Enhabit Defends Medicare Advantage Strategy, Overhead Costs

On Monday, Enhabit Inc. (NYSE: EHAB) defended its strategy of taking on more Medicare Advantage (MA) revenue over the last couple of years.

It did so in yet another response to AREX Capital Management, an activist investor that owns 4.9% of Enhabit shares. Enhabit and AREX Capital – which wants to replace Enhabit’s current board members – have gone back and forth publicly over recent months. Specifically, the two have gone back and forth after Enhabit decided to remain a public, independent company after its strategic review.

“AREX continues to criticize past actions, including in many cases those that were made prior to Enhabit’s separation,” Enhabit wrote. “To be clear, seven of the proposed eight Enhabit independent directors were not even on the Board at that time, having joined the Company on the date of the spin-off or thereafter.”


Based in Dallas, Enhabit has 255 home health locations and 112 hospice locations across 34 states. The company spun off from Encompass Health Corp. (NYSE: EHC) two years ago.

Since then, it has had to balance its home health revenue mix, having been over reliant on fee-for-service revenue prior to the separation.

Last week, AREX Capital took aim at that balancing.


“Rather than gradually normalizing its payer mix by growing Medicare Advantage volumes in a controlled manner while protecting its existing Medicare fee-for-service (“FFS”) market share, Enhabit allowed a precipitous drop in its substantially more profitable FFS volumes,” AREX Capital wrote. “The sharp decline in FFS volumes was significantly out of proportion with any underlying decline in FFS beneficiaries. While FFS beneficiaries nationwide shrank by ~7% from 2021 to 2023, we estimate Enhabit’s FFS admissions declined by more than 20% during that period.”

Enhabit now has about 61% of its home health revenue tied to fee-for-service Medicare. At the spinoff, that number was at about 75%.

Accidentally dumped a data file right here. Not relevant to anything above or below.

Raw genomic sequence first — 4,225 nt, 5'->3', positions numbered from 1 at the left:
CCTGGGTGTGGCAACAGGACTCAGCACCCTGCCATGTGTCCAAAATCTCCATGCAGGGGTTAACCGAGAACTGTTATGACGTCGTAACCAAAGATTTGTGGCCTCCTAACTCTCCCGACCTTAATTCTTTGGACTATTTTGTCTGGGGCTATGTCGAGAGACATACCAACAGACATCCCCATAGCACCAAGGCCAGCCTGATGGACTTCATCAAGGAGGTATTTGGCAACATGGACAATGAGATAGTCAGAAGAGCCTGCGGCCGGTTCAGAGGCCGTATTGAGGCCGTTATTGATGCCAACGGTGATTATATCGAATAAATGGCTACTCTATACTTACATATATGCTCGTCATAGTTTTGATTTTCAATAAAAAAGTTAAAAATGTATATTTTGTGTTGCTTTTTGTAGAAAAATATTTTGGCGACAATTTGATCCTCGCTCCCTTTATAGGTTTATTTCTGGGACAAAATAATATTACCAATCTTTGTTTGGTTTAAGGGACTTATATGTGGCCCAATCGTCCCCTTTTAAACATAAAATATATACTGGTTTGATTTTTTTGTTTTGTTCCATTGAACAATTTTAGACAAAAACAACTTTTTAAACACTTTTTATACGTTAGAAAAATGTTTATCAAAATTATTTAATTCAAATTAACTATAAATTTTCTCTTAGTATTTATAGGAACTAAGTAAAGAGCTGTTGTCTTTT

“Following the separation, it became clear that patients were trending from traditional fee-for-service Medicare, the more profitable payer, to Medicare Advantage plans more quickly than the industry as a whole anticipated,” Enhabit responded. “At that time, traditional Medicare made up approximately 75% of Enhabit’s total Home Health revenue. Furthermore, referral sources needing to service a mix of Medicare and Medicare Advantage patients were seeking providers that would take all patients. As a result, not only were we not growing, but we were also losing Medicare fee-for-service business we had because we were not seen as ‘full service.’”

While adjusting its payer mix, Enhabit has also worked to get MA plans to pay it closer to the traditional Medicare rate. It has been mostly successful in doing so, and believes those new contracts will yield more positive financial results in the near-term future.

In addition to defending its payer strategy, Enhabit also defended its hospice business and how it “optimizes” its overhead.

“Enhabit’s hospice revenue grew by 2.9% from Q2 2022 to Q1 2024, while Amedisys’ revenue grew by 1.3% during the same period,” Enhabit continued. “Similarly, Enhabit’s hospice admissions grew by 6.9% from Q2 2022 to Q1 2024, while Amedisys’ admissions declined by 5.3% during the same period. Enhabit’s monthly hospice census has continued to increase sequentially in Q2 2024.”

Enhabit mentions Amedisys (Nasdaq: AMED) because AREX Capital compared Amedisys’ numbers with Enhabit’s to support its points in its last open letter.

Enhabit evoked Amedisys again when defending its overhead costs.

“AREX also incorrectly asserts that there are ‘significant cost savings opportunities’ based on a crude comparison of our overhead costs to “public peers”, which inherently ignores differences in the size, business models and cost allocation methodologies and doesn’t account for the lack of true public peers for Enhabit,” the company wrote. “Furthermore, Enhabit’s home office G&A as a percentage of revenue is at approximately 10%, which is ahead of our closest public peer, Amedisys, at approximately 11%. Notably, Enhabit achieved this level of efficiency while also being less than half the size of Amedisys.”

A vote is currently underway, one that will help decide the future of Enhabit’s board come the company’s annual meeting later this summer.

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